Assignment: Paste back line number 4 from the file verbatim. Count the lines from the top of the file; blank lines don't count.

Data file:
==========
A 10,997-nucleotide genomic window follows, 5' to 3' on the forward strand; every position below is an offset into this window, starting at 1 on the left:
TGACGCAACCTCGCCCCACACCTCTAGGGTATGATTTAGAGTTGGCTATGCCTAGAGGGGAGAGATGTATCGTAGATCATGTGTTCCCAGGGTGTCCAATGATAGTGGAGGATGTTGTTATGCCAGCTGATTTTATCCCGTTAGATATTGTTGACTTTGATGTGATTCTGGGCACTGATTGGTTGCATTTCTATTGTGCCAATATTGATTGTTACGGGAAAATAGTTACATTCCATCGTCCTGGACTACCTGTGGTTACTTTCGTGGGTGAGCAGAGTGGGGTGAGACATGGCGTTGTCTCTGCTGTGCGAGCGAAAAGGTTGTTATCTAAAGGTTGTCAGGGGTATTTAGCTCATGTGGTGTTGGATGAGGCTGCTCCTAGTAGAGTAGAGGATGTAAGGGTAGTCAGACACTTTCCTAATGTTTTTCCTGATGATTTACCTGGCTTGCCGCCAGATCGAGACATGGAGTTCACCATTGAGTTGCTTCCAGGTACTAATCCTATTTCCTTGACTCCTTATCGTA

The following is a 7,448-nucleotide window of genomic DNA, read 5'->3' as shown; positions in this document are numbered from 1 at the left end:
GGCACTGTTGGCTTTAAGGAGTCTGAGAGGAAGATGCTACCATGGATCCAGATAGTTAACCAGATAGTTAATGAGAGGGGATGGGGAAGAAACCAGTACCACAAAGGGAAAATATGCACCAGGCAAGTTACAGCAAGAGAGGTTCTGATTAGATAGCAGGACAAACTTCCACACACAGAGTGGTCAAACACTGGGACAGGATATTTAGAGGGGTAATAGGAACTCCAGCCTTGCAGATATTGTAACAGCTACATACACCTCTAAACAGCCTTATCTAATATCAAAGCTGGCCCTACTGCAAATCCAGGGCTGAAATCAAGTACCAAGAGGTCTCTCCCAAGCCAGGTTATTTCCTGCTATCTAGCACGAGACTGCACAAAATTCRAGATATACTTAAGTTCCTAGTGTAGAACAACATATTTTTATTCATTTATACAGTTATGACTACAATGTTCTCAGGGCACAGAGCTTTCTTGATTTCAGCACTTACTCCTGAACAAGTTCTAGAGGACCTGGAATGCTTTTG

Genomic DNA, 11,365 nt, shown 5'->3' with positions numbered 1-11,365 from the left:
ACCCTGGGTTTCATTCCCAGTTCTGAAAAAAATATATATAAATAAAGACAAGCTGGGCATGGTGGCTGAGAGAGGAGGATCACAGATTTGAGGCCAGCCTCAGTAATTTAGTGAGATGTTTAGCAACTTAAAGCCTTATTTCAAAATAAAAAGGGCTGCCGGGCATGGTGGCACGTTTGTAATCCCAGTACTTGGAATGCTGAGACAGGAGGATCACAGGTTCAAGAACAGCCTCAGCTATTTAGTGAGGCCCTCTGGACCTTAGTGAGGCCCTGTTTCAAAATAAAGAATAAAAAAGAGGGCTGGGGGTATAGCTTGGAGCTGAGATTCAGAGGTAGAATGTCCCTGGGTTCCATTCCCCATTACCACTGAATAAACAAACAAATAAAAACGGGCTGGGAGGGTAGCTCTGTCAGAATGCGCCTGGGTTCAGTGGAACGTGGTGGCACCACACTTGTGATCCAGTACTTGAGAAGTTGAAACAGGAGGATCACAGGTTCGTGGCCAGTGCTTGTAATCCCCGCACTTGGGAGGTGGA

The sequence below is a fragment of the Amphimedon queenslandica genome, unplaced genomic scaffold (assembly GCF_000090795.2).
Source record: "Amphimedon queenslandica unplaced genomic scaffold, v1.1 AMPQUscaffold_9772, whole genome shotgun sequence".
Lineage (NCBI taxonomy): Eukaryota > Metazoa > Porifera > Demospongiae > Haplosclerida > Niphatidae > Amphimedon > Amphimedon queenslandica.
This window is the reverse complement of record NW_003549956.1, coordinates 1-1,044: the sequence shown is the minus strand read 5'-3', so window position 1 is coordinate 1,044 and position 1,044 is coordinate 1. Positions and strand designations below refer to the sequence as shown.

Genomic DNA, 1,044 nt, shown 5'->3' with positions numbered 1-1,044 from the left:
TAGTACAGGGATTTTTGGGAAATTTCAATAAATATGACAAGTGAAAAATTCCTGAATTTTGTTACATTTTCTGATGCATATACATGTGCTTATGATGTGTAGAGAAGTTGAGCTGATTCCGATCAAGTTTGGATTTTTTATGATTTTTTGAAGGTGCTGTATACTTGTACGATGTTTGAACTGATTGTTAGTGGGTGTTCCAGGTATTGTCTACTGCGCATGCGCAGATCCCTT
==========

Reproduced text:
GGCACTGTTGGCTTTAAGGAGTCTGAGAGGAAGATGCTACCATGGATCCAGATAGTTAACCAGATAGTTAATGAGAGGGGATGGGGAAGAAACCAGTACCACAAAGGGAAAATATGCACCAGGCAAGTTACAGCAAGAGAGGTTCTGATTAGATAGCAGGACAAACTTCCACACACAGAGTGGTCAAACACTGGGACAGGATATTTAGAGGGGTAATAGGAACTCCAGCCTTGCAGATATTGTAACAGCTACATACACCTCTAAACAGCCTTATCTAATATCAAAGCTGGCCCTACTGCAAATCCAGGGCTGAAATCAAGTACCAAGAGGTCTCTCCCAAGCCAGGTTATTTCCTGCTATCTAGCACGAGACTGCACAAAATTCRAGATATACTTAAGTTCCTAGTGTAGAACAACATATTTTTATTCATTTATACAGTTATGACTACAATGTTCTCAGGGCACAGAGCTTTCTTGATTTCAGCACTTACTCCTGAACAAGTTCTAGAGGACCTGGAATGCTTTTG